This amendment is one of the most welcome changes to our labour law from an employee perspective, with the scope to prevent a great deal of abuse of the fixed term contract. One waits to see how strictly or generously the CCMA and courts will interpret the requirement that an employer demonstrate a justifiable reason for fixing the term of a contract.

4 thoughts on “Key changes to the labour laws in 2015 – part 7: FIXING THE FIXED TERM CONTRACT

  1. Thanks for this tip, l have a question, if l had been employed under a fixed term contract for the past 4 years and got another 2 months extension in June 2015 to August. Am l entitled to severance for the past 4 years plus. I earn above threshold, but was employed on a fixed term contract before the amendment for a specific task on a specific projects. Please advice.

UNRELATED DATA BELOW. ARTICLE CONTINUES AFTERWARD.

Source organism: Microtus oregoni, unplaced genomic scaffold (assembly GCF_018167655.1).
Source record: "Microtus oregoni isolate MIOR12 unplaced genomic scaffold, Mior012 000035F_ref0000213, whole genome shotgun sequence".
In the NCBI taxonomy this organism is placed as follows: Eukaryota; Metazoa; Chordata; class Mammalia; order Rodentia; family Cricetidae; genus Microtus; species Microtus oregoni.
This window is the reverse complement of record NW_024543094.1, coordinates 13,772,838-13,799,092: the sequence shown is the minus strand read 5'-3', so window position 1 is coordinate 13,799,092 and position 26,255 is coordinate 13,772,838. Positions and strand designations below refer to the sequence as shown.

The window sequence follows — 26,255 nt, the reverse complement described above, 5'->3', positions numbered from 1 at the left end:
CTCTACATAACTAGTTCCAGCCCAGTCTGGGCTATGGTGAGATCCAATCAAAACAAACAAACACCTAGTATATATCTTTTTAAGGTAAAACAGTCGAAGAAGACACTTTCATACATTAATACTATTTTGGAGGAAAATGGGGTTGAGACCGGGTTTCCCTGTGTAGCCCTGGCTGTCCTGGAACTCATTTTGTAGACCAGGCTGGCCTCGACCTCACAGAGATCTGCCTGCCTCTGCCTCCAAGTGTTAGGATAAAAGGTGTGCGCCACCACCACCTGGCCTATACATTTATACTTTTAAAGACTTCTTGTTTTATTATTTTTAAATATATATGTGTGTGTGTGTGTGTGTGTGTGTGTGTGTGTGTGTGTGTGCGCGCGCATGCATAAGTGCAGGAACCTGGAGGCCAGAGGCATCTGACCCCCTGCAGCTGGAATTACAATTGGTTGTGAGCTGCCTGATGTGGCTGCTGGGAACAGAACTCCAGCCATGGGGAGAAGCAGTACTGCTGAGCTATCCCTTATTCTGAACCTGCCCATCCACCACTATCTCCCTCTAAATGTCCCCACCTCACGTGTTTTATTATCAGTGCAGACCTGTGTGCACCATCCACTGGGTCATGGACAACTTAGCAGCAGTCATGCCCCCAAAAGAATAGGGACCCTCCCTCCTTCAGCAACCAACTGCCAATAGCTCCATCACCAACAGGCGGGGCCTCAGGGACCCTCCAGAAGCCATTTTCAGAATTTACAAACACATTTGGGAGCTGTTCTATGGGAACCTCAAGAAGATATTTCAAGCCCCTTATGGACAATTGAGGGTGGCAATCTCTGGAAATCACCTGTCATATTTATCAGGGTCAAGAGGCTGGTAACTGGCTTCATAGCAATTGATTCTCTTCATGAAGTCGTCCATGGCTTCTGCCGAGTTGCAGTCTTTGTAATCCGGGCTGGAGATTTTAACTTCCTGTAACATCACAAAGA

1. Hi Collen

      Thanks for the question.

      Section 198B, which provides for payment of severance pay, only applies to employees earning below the threshold. Thus you do not qualify as the section will not apply to your fixed-term employment.

  2. Hi my fixed term contract is fromantic 01/09/15 to 31/12/16 , due to inreased volumes on a particular product line as stated on the contract. Now that the volumes have dropped on that line, my employer wants to prematurely end my contract withour any compensation . There is no provision for premature termination on my contract. What are my rights in this regard ?

    1. Hi Welcome

      In terms of the current case law, an employee on a fixed term contract cannot be retrenched unless the contract provides for early termination by reason of the employer’s operational requirements. Your employer is bound to pay you in accordance with your contract, and you can enforce that right through the Labour Court.